A quote from Christopher McDougall. Since I’m at home it just made sense to try the 100 ups. It keeps me away from the kettle bell, at least. I did 100 of the minor. Sure I wanted to the major, after all I’m a runner, am I not. But I thought I’d better get it right. Not so easy. It seems like it’s going to be easy, but after about 70 you start to feel the resistance in those stabilizer muscles, just above the hips. It’s that knee lift. It becomes work.
Here’s McDougall’s spiel about the 100 up, to a small group at the New York Times. It’s verbatim from the video:
When you watch the New York City Marathon this weekend as you know there’s going to be a small group of elites doing everything right and then 45,000 varieties of wrong. These guys aren’t just faster than us, they’re lighter, they’re smoother, they’re gentler. So the question is how is it those of us in the back of the pack can learn to run like those in the front of the pack? Well back in 1874 this genius named Walter George developed this foolproof technique to learn the one best way to run perfectly. He was a chemist’s apprentice. He had to work inside 14 hours a day so he couldn’t run as much as other people, so he learned how to run better…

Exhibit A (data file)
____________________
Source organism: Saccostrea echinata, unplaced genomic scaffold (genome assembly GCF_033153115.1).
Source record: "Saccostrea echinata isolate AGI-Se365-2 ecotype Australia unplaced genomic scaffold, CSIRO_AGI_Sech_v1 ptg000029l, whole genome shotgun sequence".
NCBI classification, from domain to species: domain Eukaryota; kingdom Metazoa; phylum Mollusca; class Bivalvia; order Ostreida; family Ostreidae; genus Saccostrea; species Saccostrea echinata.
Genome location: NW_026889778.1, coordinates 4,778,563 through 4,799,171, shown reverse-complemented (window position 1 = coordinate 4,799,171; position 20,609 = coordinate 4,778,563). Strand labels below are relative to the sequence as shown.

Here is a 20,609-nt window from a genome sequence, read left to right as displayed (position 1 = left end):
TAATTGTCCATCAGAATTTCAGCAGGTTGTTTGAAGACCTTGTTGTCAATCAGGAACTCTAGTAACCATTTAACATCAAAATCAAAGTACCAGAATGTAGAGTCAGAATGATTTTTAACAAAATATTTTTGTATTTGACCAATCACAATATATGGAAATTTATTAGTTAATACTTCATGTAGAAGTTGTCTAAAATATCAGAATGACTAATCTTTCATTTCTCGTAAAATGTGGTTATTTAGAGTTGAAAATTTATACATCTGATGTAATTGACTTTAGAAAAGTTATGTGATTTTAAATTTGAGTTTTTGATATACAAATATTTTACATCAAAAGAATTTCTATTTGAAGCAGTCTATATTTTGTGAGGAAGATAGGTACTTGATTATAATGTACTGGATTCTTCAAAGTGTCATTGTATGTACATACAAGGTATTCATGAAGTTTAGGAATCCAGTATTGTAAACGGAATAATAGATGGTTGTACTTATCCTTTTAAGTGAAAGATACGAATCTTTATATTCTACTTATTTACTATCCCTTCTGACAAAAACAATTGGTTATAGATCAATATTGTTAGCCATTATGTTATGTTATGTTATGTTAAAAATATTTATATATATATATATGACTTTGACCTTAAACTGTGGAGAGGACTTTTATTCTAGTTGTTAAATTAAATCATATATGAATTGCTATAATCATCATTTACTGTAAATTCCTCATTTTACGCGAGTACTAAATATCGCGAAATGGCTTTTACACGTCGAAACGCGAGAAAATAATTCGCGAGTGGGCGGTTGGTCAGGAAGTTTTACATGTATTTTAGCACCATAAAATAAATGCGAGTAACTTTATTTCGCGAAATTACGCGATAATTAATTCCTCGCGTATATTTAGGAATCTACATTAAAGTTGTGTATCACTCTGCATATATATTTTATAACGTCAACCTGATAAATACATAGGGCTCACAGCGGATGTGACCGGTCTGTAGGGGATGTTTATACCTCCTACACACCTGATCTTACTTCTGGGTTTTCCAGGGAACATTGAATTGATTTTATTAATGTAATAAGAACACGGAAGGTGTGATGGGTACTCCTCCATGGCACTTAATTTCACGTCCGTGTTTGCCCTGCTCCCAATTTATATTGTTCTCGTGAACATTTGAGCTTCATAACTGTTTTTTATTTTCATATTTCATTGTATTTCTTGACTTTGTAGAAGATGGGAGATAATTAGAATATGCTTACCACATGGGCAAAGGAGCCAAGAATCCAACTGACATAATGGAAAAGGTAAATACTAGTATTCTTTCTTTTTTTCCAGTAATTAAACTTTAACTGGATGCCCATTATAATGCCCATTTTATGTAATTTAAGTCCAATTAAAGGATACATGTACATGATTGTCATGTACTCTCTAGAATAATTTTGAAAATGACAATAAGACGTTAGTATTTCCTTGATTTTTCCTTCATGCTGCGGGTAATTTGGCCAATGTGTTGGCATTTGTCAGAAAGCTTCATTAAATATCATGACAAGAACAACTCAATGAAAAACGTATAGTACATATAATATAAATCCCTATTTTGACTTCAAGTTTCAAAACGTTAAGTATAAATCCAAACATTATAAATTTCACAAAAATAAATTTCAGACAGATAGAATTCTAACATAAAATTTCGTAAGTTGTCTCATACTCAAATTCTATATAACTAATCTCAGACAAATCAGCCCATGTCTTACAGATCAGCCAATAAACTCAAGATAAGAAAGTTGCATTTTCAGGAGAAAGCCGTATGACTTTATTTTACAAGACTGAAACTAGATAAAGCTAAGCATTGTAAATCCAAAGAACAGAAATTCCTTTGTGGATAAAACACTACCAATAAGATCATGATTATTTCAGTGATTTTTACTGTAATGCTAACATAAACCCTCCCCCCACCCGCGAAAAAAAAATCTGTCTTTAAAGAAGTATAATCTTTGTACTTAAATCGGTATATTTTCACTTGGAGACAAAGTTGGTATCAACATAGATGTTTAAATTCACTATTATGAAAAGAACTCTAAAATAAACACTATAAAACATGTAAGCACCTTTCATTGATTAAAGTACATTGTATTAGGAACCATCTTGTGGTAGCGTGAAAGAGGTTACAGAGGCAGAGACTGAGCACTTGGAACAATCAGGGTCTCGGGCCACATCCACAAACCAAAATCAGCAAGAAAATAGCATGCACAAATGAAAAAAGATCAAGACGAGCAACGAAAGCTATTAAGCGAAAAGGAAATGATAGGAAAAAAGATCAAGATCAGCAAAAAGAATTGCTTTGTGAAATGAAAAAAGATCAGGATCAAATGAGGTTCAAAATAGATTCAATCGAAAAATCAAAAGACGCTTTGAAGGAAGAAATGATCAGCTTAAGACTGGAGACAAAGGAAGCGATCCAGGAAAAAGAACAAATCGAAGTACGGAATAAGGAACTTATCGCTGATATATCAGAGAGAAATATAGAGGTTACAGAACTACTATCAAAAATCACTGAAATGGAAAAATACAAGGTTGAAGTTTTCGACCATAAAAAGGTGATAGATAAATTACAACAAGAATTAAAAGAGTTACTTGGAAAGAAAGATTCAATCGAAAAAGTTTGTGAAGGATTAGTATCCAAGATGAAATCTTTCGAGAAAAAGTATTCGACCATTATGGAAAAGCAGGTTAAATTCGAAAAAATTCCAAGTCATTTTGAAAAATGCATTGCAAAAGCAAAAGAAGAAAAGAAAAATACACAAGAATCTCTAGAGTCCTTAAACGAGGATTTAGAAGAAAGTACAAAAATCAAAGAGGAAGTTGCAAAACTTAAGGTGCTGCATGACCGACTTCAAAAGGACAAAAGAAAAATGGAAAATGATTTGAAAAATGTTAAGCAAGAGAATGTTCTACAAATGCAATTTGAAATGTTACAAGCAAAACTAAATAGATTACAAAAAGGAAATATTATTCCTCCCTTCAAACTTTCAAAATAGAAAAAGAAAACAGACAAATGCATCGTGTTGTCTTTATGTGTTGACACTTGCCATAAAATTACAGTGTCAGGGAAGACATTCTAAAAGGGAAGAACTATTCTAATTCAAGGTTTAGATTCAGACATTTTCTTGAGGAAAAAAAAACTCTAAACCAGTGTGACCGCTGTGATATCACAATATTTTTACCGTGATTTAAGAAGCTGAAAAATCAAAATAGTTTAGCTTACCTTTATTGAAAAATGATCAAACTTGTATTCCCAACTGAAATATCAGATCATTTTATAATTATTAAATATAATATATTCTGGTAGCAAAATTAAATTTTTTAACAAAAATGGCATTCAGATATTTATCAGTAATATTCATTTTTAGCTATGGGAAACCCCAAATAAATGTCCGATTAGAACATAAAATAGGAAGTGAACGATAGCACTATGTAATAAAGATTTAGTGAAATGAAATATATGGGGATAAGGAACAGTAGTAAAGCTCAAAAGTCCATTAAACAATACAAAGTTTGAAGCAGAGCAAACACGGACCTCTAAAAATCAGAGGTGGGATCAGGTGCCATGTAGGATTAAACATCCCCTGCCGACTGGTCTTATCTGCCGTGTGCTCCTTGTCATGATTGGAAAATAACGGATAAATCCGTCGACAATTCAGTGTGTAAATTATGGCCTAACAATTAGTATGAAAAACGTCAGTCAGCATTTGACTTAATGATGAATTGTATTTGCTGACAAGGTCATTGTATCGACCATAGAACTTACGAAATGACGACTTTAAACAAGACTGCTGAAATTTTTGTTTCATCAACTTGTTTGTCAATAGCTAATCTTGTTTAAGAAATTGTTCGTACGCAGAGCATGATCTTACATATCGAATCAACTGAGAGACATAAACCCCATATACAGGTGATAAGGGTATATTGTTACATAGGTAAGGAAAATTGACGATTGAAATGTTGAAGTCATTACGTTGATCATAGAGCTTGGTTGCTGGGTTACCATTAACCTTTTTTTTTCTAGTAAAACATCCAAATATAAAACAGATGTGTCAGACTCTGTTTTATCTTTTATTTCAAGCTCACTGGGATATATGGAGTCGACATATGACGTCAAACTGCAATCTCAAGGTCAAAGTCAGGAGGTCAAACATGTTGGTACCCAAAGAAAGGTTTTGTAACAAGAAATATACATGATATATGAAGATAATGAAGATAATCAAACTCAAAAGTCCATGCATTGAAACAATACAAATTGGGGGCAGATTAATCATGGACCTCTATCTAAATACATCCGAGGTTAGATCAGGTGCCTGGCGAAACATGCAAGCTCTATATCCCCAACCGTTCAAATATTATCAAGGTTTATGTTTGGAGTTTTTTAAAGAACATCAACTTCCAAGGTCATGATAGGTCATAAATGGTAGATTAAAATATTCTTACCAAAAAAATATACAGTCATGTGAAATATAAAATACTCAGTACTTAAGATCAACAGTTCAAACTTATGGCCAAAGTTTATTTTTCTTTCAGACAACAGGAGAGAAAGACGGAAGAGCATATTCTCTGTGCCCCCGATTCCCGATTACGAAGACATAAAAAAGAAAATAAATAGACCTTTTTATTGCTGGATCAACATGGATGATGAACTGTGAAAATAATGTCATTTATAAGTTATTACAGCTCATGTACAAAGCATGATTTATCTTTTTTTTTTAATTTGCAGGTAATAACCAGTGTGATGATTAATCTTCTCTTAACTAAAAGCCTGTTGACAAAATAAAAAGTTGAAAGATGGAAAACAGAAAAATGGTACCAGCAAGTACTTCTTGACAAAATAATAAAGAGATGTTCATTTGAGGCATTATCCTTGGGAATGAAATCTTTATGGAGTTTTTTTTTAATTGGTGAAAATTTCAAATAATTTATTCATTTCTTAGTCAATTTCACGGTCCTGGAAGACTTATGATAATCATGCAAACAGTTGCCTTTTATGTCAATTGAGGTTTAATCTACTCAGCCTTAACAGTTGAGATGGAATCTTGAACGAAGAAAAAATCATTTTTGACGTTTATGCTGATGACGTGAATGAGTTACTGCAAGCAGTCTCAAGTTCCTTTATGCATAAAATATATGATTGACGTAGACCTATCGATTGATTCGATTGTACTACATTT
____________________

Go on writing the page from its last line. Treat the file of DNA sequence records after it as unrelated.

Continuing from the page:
Interesting. Quite a bunch of statements, especially that part about the “one best way” always a red flag, in my opinion. But I’m going to try and stick with it. I’ll stick with the minor for now. And next time I won’t wear my jeans. Feeling that strain in the stabilizers somehow seems like the right track. Just intuitively, getting the knees up, that’s got to be right. I’ve noticed a certain shuffling tendency in my stride recently. Getting the knees up is going to get you more power. Good stuff.